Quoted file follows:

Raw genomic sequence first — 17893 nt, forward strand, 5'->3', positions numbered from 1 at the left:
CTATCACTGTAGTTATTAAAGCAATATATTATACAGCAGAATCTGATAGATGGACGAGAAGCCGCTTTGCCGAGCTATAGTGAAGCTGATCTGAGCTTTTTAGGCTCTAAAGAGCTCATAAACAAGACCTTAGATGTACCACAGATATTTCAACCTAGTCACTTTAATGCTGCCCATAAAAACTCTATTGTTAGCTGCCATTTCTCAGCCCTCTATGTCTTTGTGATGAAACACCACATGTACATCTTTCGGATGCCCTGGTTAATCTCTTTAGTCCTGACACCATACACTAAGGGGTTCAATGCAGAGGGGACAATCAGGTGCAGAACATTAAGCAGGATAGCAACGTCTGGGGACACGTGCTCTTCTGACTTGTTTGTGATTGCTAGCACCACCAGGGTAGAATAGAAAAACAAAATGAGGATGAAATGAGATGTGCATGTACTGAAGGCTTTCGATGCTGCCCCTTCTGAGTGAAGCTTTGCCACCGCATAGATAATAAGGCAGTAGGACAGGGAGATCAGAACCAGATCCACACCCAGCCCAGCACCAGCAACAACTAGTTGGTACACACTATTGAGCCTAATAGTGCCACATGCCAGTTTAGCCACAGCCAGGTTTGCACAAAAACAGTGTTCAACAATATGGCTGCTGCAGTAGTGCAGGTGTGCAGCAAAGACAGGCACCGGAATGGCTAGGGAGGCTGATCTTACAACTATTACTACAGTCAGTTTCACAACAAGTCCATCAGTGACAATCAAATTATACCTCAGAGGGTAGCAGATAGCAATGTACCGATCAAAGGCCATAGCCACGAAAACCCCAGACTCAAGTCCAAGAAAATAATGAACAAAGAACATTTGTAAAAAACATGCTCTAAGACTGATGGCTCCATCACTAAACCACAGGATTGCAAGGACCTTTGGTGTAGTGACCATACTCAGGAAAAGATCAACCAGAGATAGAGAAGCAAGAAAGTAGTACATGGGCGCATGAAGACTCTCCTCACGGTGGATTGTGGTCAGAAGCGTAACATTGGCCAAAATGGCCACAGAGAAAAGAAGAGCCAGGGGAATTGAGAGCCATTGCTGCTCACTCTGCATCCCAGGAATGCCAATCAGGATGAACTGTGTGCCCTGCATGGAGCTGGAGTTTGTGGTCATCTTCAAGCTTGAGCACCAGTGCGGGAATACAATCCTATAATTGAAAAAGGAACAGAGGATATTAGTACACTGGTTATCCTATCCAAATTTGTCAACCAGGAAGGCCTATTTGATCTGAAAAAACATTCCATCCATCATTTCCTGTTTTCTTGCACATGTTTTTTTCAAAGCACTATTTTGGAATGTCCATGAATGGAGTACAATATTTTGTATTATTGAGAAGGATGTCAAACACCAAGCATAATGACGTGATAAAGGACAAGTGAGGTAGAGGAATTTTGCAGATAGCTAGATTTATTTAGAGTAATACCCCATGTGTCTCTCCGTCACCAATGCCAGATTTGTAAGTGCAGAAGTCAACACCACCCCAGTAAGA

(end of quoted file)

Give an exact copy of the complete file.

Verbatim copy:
Raw genomic sequence first — 17893 nt, forward strand, 5'->3', positions numbered from 1 at the left:
CTATCACTGTAGTTATTAAAGCAATATATTATACAGCAGAATCTGATAGATGGACGAGAAGCCGCTTTGCCGAGCTATAGTGAAGCTGATCTGAGCTTTTTAGGCTCTAAAGAGCTCATAAACAAGACCTTAGATGTACCACAGATATTTCAACCTAGTCACTTTAATGCTGCCCATAAAAACTCTATTGTTAGCTGCCATTTCTCAGCCCTCTATGTCTTTGTGATGAAACACCACATGTACATCTTTCGGATGCCCTGGTTAATCTCTTTAGTCCTGACACCATACACTAAGGGGTTCAATGCAGAGGGGACAATCAGGTGCAGAACATTAAGCAGGATAGCAACGTCTGGGGACACGTGCTCTTCTGACTTGTTTGTGATTGCTAGCACCACCAGGGTAGAATAGAAAAACAAAATGAGGATGAAATGAGATGTGCATGTACTGAAGGCTTTCGATGCTGCCCCTTCTGAGTGAAGCTTTGCCACCGCATAGATAATAAGGCAGTAGGACAGGGAGATCAGAACCAGATCCACACCCAGCCCAGCACCAGCAACAACTAGTTGGTACACACTATTGAGCCTAATAGTGCCACATGCCAGTTTAGCCACAGCCAGGTTTGCACAAAAACAGTGTTCAACAATATGGCTGCTGCAGTAGTGCAGGTGTGCAGCAAAGACAGGCACCGGAATGGCTAGGGAGGCTGATCTTACAACTATTACTACAGTCAGTTTCACAACAAGTCCATCAGTGACAATCAAATTATACCTCAGAGGGTAGCAGATAGCAATGTACCGATCAAAGGCCATAGCCACGAAAACCCCAGACTCAAGTCCAAGAAAATAATGAACAAAGAACATTTGTAAAAAACATGCTCTAAGACTGATGGCTCCATCACTAAACCACAGGATTGCAAGGACCTTTGGTGTAGTGACCATACTCAGGAAAAGATCAACCAGAGATAGAGAAGCAAGAAAGTAGTACATGGGCGCATGAAGACTCTCCTCACGGTGGATTGTGGTCAGAAGCGTAACATTGGCCAAAATGGCCACAGAGAAAAGAAGAGCCAGGGGAATTGAGAGCCATTGCTGCTCACTCTGCATCCCAGGAATGCCAATCAGGATGAACTGTGTGCCCTGCATGGAGCTGGAGTTTGTGGTCATCTTCAAGCTTGAGCACCAGTGCGGGAATACAATCCTATAATTGAAAAAGGAACAGAGGATATTAGTACACTGGTTATCCTATCCAAATTTGTCAACCAGGAAGGCCTATTTGATCTGAAAAAACATTCCATCCATCATTTCCTGTTTTCTTGCACATGTTTTTTTCAAAGCACTATTTTGGAATGTCCATGAATGGAGTACAATATTTTGTATTATTGAGAAGGATGTCAAACACCAAGCATAATGACGTGATAAAGGACAAGTGAGGTAGAGGAATTTTGCAGATAGCTAGATTTATTTAGAGTAATACCCCATGTGTCTCTCCGTCACCAATGCCAGATTTGTAAGTGCAGAAGTCAACACCACCCCAGTAAGA